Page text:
FDA Approves Lynparza for BRCA-Positive Breast Cancer
Lynparza (olaparib) was granted approval by the Food and Drug Administration (FDA) for the treatment of patients with BRCA-positive, HER2-negative metastatic breast cancer who have previously received chemotherapy. Also, patients who have HR-positive disease should have prior endocrine therapy or they would not be considered appropriate for such treatment.
BY Jason M. Broderick
PUBLISHED January 12, 2018
Lynparza (olaparib), a PARP inhibitor, was granted approval by the Food and Drug Administration (FDA) for the treatment of patients with BRCA-positive, HER2-negative metastatic breast cancer who have previously received chemotherapy. Also, patients who have HR-positive disease should have prior endocrine therapy or they would not be considered appropriate for such treatment.
This approval is based on results from the phase 3 OlympiAD trial, which showed that Lynparza reduced the risk of disease progression or death by 42 percent and improved progression-free survival (PFS) by 2.8 months versus standard chemotherapy in previously treated patients with BRCA-positive, HER2-negative breast cancer.
Treatment selection for Lynparza is based on the BRACAnalysis CDx genetic test, which today had its FDA approval expanded to include the detection of BRCA mutations in patients with breast cancer.
“This class of drugs has been used to treat advanced, BRCA-mutated ovarian cancer and has now shown efficacy in treating certain types of BRCA-mutated breast cancer,” Richard Pazdur, M.D., director of the FDA’s Oncology Center of Excellence and acting director of the Office of Hematology and Oncology Products in the FDA’s Center for Drug Evaluation and Research, said in a statement. “This approval demonstrates the current paradigm of developing drugs that target the underlying genetic causes of a cancer, often across cancer types.”
The OlympiAD trial included 302 patients with HER2-negative metastatic breast cancer who harbored germline BRCA1 or BRCA2 mutations. The study was conducted in 19 countries across Europe, Asia, North America and South America. Patients were allowed to have received up to two prior lines of chemotherapy in the metastatic setting.
The median patient age was around 45 and about one-third of patients were non-white (mainly Asian). In both arms, there was a nearly even number of patients who were hormone-receptor positive and triple negative. Across the overall study population, 71 percent had received prior chemotherapy in the metastatic setting, and 28 percent had received prior platinum-based therapy in the neoadjuvant, adjuvant, or metastatic setting. Patients who received prior platinum regimens had to have completed the therapy within 12 months of starting the OLYMPIAD trial.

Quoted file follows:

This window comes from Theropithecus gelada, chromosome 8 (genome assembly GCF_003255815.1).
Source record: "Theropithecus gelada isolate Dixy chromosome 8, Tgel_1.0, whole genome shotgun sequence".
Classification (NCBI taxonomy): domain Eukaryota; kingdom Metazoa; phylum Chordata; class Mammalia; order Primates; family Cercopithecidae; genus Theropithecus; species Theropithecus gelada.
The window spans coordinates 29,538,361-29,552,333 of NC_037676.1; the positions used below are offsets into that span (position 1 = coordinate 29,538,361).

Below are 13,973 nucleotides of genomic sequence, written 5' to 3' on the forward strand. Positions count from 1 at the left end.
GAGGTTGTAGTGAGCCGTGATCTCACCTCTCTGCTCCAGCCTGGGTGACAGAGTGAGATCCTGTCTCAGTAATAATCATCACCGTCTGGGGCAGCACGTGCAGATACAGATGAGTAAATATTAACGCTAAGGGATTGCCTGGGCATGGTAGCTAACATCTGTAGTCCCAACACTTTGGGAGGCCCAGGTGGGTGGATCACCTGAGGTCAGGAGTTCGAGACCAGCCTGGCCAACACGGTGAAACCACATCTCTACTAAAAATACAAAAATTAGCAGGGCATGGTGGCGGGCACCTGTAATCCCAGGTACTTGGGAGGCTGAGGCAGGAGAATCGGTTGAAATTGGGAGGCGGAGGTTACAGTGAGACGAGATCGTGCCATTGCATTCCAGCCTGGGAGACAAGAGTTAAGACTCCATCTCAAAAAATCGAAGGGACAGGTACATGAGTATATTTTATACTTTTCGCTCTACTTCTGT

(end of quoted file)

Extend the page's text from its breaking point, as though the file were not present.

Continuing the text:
Patients were randomly assigned to 21-day cycles of 300 mg twice daily oral Lynparza (205 patients) or physician’s choice of standard chemotherapy (97 patients; capecitabine, vinorelbine or eribulin). The primary endpoint of the trial was PFS per a blinded independent review.
The PFS analysis occurred after 163 events in the Lynparza cohort and 71 events in the chemotherapy group. The median PFS was seven months in the Lynparza arm versus 4.2 months with standard chemotherapy.
At 12 months, 25.9 percent of the patients in the Lynparza group and 15 percent of the patients in the standard-therapy group were free from progression or death. Overall, 52 percent of patients had a second progression event or had died after a first progression event. The median time from randomization to a second progression event or death after a first progression event was 13.2 months in the Lynparza group and 9.3 months in the standard-therapy group.
Ninety-four patients (45.9 percent) in the Lynparza group and 46 patients (47.4 percent) in the standard-therapy group died by the time of the primary analysis. Median time to death was 19.3 months in the Lynparza group and 19.6 months in the standard-therapy group. Overall survival (OS) was similar between the two groups.
According to blinded independent central review, 100 of the 167 patients who had measurable disease responded to treatment. The response rate was 59.9 percent in the Lynparza arm compared with 28.8 percent in the standard-therapy group. Investigators observed complete response (CR) in 9.0 percent of the patients who had measurable disease in the Lynparza group and in 1.5 percent in the standard-therapy group.
The median duration of response was 6.4 months in the Lynparza group and 7.1 months in the standard-therapy group. The median time to the onset of response was 47 days and 45 days, respectively.
Lynparza was well-tolerated overall, with less than 2 percent of patients discontinuing treatment due to toxicity, compared with 2.2 percent in the chemotherapy arm. The main adverse events (AEs) associated with the PARP inhibitor were nausea, anemia, and fatigue.
Notably, in the Lynparza arm versus the chemotherapy arm, there were fewer grade 3 or higher AEs (36.6 percent vs 50.5 percent, respectively) and fewer AE-related discontinuations (4.9 percent vs 7.7 percent). The PARP inhibitor also had less of a negative impact on white blood cells compared with chemotherapy.
There was 1 death in each treatment group, a case of sepsis in the Lynparza group and a case of dyspnea in the standard-therapy group. No cases of myelodysplastic syndrome or acute myeloid leukemia were noted in either treatment group.